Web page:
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Traumatically induced axonal damage without concomitant change in focally related neuronal somata and dendrites.

Authors
  • Povlishock, J T
Type
Published Article
Journal
Acta neuropathologica
Publication Date
Jan 01, 1986
Volume
70
Issue
1
Pages
53–59
Identifiers
PMID: 3727934
Source
Medline
License
Unknown

Abstract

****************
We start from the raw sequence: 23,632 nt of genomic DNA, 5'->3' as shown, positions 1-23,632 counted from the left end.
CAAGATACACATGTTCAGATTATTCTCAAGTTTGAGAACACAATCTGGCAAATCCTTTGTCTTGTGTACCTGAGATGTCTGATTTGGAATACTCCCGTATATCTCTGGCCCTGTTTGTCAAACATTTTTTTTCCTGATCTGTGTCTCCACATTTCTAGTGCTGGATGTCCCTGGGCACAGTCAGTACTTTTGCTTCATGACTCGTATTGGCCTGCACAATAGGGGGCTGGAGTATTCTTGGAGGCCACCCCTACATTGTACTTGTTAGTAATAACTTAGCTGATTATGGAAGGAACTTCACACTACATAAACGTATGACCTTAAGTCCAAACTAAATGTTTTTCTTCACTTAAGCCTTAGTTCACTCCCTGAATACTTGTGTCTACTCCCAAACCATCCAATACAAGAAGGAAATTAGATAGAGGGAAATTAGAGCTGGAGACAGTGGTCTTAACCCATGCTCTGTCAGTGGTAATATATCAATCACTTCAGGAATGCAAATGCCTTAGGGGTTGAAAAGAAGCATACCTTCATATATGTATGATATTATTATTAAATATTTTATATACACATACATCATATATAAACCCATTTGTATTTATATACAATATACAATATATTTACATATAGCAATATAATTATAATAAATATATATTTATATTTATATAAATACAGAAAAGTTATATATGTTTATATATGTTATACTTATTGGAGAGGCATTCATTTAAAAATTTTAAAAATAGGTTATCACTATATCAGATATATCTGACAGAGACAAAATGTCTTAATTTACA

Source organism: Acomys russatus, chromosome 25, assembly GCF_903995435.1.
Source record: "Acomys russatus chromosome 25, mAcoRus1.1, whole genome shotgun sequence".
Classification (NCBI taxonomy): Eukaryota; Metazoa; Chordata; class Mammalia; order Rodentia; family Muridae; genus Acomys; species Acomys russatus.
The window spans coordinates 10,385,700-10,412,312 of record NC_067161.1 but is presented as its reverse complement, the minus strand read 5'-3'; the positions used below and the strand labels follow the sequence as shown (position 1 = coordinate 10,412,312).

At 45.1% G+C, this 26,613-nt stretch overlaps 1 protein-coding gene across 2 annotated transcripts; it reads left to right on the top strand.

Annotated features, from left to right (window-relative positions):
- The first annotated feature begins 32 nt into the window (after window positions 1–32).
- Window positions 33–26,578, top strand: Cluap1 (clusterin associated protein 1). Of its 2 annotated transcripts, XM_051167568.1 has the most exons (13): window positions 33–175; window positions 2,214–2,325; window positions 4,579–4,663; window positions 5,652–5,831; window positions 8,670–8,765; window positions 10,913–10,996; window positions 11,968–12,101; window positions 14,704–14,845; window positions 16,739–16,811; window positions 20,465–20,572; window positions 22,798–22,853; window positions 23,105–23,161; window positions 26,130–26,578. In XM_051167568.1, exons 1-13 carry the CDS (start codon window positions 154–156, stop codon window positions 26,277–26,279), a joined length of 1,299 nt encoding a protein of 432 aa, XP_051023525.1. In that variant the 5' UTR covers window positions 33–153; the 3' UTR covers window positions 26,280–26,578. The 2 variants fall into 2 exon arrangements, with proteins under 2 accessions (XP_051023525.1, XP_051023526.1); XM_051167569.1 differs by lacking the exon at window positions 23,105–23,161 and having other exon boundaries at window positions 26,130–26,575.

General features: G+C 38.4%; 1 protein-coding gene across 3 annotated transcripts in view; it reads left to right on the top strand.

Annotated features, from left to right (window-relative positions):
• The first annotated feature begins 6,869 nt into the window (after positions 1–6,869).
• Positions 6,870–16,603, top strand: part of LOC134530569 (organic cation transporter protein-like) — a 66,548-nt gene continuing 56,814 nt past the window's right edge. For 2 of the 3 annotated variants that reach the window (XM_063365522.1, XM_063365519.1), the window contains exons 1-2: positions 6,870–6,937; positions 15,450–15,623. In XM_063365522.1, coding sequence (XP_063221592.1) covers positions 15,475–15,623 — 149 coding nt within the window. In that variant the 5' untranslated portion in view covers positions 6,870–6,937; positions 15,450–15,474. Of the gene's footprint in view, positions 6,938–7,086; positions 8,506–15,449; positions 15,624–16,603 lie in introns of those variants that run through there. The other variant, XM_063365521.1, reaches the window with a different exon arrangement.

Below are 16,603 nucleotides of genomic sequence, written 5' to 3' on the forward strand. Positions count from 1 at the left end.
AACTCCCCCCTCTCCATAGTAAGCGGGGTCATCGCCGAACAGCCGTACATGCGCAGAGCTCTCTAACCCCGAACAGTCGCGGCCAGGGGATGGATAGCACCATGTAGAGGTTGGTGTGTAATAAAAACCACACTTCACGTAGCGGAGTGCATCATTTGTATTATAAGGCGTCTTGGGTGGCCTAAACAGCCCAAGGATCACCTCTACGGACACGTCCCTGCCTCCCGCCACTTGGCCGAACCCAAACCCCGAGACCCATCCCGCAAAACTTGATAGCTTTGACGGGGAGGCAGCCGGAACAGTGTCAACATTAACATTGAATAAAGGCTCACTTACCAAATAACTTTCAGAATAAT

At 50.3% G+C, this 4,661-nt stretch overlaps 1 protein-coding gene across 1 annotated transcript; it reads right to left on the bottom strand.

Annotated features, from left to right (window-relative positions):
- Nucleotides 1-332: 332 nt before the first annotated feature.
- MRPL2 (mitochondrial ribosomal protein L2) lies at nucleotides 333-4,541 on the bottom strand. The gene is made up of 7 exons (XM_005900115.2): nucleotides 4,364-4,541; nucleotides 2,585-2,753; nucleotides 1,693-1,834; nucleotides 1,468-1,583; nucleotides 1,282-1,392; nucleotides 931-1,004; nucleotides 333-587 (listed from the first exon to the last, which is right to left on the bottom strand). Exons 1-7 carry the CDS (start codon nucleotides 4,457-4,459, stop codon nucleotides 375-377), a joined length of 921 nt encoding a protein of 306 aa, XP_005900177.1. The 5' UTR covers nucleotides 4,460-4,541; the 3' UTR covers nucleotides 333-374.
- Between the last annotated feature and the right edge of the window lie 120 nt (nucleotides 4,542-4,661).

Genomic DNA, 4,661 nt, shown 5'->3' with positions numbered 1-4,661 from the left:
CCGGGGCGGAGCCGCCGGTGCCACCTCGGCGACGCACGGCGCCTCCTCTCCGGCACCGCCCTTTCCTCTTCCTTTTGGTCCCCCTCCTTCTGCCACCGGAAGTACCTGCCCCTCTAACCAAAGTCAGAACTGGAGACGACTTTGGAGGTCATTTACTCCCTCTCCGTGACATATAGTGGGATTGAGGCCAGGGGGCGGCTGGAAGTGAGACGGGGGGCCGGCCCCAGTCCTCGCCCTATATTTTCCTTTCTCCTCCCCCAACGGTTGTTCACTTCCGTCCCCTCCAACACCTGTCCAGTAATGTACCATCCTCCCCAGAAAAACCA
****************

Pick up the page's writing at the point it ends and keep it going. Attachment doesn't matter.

Traumatic head injury has long been associated with the genesis of reactive axonal change, which many believe to be a major factor in influencing neurological outcome. Although much significance has been attached to such a traumatically induced axonal change, little information exists as to whether such a reactive change occurs as an isolated event or rather as an event associated with concomitant focal tissue damage, possibly involving related neuronal somal and dendritic elements. This issue was critically assessed in mechanically brain-injured cats in which the anterograde axonal transport of horseradish peroxidase was employed to detect reactive axonal change. Following such traumatically induced reactive axonal change over a 21-day post-traumatic period, altered axons were consistently observed within the red, vestibular and reticular nuclei and any evidence for concomitant change within the related neuronal somal and dendritic elements was assessed using light and electron microscopy. Typically, such axonal change occurred without any evidence of focally related somatic or dendritic alteration. Isolated examples of reactive axons approximating neurons undergoing chromatolysis were observed. However, such neuronal chromatolytic change appeared not to be a primary response to trauma, but rather a response secondary to severence of these neurons' axonal projections. The results of this study demonstrate that, in mild to moderate head injury, reactive axonal change does occur in isolation from other forms of focal parenchymal abnormality. This finding, therefore, emphasizes the concept that the number of axons damaged is most likely related to the magnitude of any ensuing neurological abnormality.

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